Okay. And then I guess last question, probably also for you Chris. Just on the trust preferred and the unrealized losses that you guys have, and I guess with the nonagency CMOs as well. Just I guess given where we are today, what additionally would have to happen in your mind to potentially trigger an OTTI, and how does the market pricing ultimately factor into that decision for you guys as well?

Christopher Wolking

Yeah, if you look the market values of those securities, they really haven't changed much since the third quarter, Scott and it's that same set of pool trust preferred securities that we're looking at fairly closely. I think, as I noted we have to look outward at possible deferrals in those pools and addition credit deterioration, and those will continue as we monitor those assets. And we do a pretty good job of looking deeply into those pools at the individual securities, and we also have engaged a third party to help us to evaluate those. So as we dig deeper into that collateral and watch the performance of the underlying securities in those pools, that's really what's going to dictate whether or not that happens. We do a pretty good job at it.

Scott Siefers - Sandler O'Neill & Partners LP

Okay, terrific, thank you very much.

Robert Jones

Thanks Scott.

Operator: Your next question comes from the line of Erika Penala of Merrill Lynch & Company.

Erika Penala - Merrill Lynch & Co.

Good morning.

Robert Jones

Hey, Erika. How are you doing?

Erika Penala - Merrill Lynch & Co.

I'm okay. My first question won't come as a surprise for Daryl. In terms of when you're looking at that 70 basis point charge-off number, what categories and I always appreciate specific comments such as, you've been, I am cautious on retail term CRE for a while. But, specifically what do you think will be the greatest contributors to either NPAs or charge-offs in 09?

Daryl Moore

I think charge-offs we would its easier probably to give definitively I think that charge-offs in the retail area are going to be higher without any question. It becomes a little more lumpy in the commercial and commercial real-estate, just simply because what large relationships might come on, what kind of losses we would have in those, that we really don't know today.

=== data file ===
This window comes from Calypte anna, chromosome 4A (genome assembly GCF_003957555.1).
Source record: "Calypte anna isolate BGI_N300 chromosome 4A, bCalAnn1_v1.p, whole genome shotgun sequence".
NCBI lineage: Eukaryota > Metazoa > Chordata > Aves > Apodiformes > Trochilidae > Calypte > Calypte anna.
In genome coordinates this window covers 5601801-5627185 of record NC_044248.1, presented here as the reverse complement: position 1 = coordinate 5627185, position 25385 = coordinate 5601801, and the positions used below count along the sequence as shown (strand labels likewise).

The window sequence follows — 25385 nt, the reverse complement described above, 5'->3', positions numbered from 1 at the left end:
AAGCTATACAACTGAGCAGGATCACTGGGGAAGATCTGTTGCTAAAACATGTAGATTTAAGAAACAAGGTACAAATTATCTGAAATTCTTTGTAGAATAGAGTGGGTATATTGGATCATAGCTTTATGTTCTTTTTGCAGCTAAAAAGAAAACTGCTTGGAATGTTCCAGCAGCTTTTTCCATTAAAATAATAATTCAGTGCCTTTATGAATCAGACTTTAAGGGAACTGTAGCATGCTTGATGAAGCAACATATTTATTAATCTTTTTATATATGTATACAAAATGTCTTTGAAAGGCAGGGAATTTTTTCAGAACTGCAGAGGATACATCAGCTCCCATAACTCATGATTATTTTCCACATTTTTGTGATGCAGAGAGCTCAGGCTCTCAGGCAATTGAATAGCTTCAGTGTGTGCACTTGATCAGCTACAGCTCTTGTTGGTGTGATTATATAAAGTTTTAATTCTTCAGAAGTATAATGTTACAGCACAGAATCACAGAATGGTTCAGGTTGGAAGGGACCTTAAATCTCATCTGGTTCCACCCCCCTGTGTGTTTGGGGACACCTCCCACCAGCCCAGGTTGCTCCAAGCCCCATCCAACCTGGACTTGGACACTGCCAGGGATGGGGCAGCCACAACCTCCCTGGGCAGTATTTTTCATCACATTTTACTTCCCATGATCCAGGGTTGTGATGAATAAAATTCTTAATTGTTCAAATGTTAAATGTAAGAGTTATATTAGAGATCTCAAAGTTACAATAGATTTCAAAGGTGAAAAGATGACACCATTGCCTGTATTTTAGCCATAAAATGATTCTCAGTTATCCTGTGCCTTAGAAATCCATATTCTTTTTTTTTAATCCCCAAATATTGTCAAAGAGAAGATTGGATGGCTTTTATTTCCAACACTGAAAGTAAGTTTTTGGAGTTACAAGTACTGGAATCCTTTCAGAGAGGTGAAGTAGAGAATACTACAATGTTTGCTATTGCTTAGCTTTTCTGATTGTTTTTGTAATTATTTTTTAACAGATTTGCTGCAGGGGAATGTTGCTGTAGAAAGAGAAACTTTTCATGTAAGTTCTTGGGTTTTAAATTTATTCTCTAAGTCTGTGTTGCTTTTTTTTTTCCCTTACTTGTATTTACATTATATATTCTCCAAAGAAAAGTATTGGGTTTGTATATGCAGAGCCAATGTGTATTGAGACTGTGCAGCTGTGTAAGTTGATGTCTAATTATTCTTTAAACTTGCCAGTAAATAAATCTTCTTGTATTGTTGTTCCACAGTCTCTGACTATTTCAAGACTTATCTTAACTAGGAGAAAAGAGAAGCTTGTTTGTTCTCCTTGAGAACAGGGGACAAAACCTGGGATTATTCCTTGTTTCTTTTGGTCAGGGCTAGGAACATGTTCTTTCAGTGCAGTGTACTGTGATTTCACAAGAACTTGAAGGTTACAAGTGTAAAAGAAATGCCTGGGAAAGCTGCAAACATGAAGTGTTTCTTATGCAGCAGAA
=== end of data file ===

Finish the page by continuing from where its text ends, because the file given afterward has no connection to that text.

So I think clearly retail is a big issue for us. The other driver for us, Erika in the provision is, we would expect to see as I said in my comments increases in criticized and classified, in our provision model those drive a fair amount of provision need. And so I think between the two of those you're seeing that larger than some might expect $40 to $60 million in expected provision.

Erika Penala - Merrill Lynch & Co.

I think in the past you've talked about concerns in the C&I portfolio with business related to auto and in the term CRE portfolio, those with retail rent rolls right?

Daryl Moore

Right.

Erika Penala - Merrill Lynch & Co.

Is there any other category within those two buckets that worry you, ex auto and ex retail?

Daryl Moore

I would say that we're beginning to see a little softness in the, not a lot, but little softness in the office, commercial real estate. That would be something that we're going to continue to watch pretty closely. We don't have much exposure and haven't done loans in the hotel motel industries for two or three years.

That would be a segment that, what little bit we have remaining, would be a concern to me. On the commercial side right we have seen most of the deterioration some how associated with building. So it would be you're your lumberyards or such things, but we're seeing a spill over into transportation. And I would think generally we're going a see the lack of consumer spending touch most of those commercial customers that we have in some way or another. So when you looked at our special mention and classified increases in the C&I portfolio, they probably had the biggest jump this quarter. They had a bigger jump this quarter than what we saw in our commercial real-state.

So we are beginning to see it spill over into that C&I portfolio.

Erika Penala - Merrill Lynch & Co.

And switching over to deposit volume trends in the quarter, was there anything unusual going on or I guess what was behind your ability to attract that much volume even though you are able to rationalize your retail deposit costs very well?

Christopher Wolking

You know I think Erika, it's as we've talked about for a while it's really the sales culture that our Banking Group has built. I think there's been a bit of a flight to quality from some of our depositors that are looking for banks that maybe aren't in the headlines as much as others. But really I would say it's the sales culture that Bob has built into the banking environment.

Erika Penala - Merrill Lynch & Co.